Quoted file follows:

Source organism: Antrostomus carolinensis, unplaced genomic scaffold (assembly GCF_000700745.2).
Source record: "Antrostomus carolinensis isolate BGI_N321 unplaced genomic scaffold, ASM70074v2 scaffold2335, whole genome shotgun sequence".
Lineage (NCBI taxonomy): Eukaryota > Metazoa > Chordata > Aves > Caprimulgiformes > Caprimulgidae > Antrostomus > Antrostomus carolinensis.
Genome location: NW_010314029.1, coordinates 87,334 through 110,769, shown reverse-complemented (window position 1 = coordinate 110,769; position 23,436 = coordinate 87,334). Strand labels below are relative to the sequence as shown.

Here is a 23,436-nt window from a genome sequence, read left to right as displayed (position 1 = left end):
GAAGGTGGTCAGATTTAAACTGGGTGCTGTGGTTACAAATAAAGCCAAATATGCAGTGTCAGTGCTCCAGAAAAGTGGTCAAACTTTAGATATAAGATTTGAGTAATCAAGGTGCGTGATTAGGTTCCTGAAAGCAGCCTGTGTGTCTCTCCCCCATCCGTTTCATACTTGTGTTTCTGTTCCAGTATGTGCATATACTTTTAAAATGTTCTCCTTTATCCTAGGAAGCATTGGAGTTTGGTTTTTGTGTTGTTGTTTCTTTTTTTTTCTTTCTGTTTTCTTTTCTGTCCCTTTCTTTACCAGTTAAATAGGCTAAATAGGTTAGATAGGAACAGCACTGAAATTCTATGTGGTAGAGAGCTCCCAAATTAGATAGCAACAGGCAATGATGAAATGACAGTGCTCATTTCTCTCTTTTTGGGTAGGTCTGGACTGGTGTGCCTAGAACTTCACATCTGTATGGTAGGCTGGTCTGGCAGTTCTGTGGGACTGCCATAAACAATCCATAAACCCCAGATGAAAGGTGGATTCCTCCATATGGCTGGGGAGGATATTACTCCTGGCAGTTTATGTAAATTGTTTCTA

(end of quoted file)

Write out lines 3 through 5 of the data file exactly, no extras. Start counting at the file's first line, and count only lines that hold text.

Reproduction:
Lineage (NCBI taxonomy): Eukaryota > Metazoa > Chordata > Aves > Caprimulgiformes > Caprimulgidae > Antrostomus > Antrostomus carolinensis.
Genome location: NW_010314029.1, coordinates 87,334 through 110,769, shown reverse-complemented (window position 1 = coordinate 110,769; position 23,436 = coordinate 87,334). Strand labels below are relative to the sequence as shown.

Here is a 23,436-nt window from a genome sequence, read left to right as displayed (position 1 = left end):